Opinion and Editorial
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What’s in a face?

Filed on December 5, 2005

THE first successful face transplant, performed on a severely injured woman in France this week, has revived the old debate about the medico-ethical merits and demerits of transplants. The medical fraternity is of course debating the issue from a professional perspective such as the long-term effects of such a transplant on a patient’s body and mind. Complications arising out of human body’s natural immunity that rejects a foreign element or tissue is a major source of concern for doctors.

This is why, to increase Isabelle Dinoire’s tolerance to a face that didn’t belong to her, she had to be given bone marrow from the donor as well as the standard immunosuppressive drugs, which are administered when other tissues and organs are transplanted. But these are not the issues that worry those outside the medical fraternity. There are many others —not necessarily the so-called ethicists —who see such transplants as a dangerous and totally unnecessary meddling with nature —a la stem cell experiment strongly opposed by religious groups. Many are not sure about the ethicality of planting the dead face of a very dead person on a living human being.

Transplanting of vital internal organs like heart and kidney has been accepted with some degree of reluctance by religious groups largely because it is often done in real life-saving situations. However, face transplant had been and is still seen by the majority of ethical objectors as absolute ‘no, no’. As top scientists at two prominent US universities have pointed out following the path-breaking operation in France, face transplants have been technically possible for several years. Only in the US, where ethical issues and concerns still dominate the scientific-medical discourse and establishment, they were seen as too drastic or too early for popular sensitivities. So it is no wonder that fiercest criticism of the French breakthrough has come from the scientific community in US. On the other hand, French scientists argue that the face transplant was absolutely necessary and will make a meaningful difference to Ms Dinoire whose face had been completely mauled by her dog.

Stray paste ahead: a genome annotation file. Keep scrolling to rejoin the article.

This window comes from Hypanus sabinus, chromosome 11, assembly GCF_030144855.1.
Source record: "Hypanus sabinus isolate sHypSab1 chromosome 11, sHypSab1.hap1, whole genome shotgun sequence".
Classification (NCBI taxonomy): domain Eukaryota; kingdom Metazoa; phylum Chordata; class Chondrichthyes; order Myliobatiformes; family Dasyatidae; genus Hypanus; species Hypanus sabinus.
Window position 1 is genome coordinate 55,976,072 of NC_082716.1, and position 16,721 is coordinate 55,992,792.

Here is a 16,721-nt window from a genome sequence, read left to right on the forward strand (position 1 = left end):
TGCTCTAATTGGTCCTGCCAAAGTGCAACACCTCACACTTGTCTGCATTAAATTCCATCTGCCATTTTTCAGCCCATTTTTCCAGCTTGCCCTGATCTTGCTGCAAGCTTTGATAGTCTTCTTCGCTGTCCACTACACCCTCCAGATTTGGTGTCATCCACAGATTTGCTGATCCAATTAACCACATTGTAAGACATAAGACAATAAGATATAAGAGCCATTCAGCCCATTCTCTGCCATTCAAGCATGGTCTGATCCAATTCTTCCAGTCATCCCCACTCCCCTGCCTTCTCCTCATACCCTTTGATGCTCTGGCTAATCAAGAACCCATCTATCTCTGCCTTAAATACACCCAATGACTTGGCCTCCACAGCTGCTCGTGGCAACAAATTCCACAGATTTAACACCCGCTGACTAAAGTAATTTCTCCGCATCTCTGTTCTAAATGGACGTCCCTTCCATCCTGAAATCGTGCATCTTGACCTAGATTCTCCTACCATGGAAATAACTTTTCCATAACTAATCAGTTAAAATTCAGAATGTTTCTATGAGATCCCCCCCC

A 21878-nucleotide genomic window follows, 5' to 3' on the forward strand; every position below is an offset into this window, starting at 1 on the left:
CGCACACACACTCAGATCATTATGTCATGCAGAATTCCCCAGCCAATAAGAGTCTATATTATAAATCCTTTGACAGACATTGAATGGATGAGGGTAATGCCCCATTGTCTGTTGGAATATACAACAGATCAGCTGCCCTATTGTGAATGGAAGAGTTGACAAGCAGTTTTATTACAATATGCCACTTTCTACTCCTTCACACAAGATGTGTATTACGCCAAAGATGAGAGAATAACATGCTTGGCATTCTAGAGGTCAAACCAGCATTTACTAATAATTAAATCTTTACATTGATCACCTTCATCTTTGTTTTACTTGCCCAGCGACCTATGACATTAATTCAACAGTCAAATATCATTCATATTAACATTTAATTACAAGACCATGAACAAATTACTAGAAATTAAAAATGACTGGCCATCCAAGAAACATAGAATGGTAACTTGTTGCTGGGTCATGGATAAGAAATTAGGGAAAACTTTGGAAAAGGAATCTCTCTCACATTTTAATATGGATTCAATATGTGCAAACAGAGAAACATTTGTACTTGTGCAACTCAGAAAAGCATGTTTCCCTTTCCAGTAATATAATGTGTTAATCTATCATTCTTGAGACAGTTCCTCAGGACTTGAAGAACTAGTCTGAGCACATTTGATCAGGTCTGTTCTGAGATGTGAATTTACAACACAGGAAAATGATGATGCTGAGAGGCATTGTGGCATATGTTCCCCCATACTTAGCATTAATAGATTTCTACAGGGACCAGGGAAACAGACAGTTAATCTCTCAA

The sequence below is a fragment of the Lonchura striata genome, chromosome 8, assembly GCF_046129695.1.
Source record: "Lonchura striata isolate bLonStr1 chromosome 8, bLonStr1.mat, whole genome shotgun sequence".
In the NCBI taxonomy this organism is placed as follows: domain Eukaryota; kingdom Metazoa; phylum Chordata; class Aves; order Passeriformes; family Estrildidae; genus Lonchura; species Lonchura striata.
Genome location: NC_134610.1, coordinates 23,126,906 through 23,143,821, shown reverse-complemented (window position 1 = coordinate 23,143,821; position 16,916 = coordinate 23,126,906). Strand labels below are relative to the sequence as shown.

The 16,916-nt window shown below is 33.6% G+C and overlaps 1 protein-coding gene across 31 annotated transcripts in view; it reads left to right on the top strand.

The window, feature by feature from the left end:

The compromise formula, as always, may lie somewhere in between. While there is no doubt that face transplant must not be trivialised and turned into a fad, just as plastic surgery and enhancement of physical features with the help of silicon implants have been in the West. Face transplant, partial or otherwise, should only be resorted to as the last option and only when it can indeed make a vital difference to those who need it.


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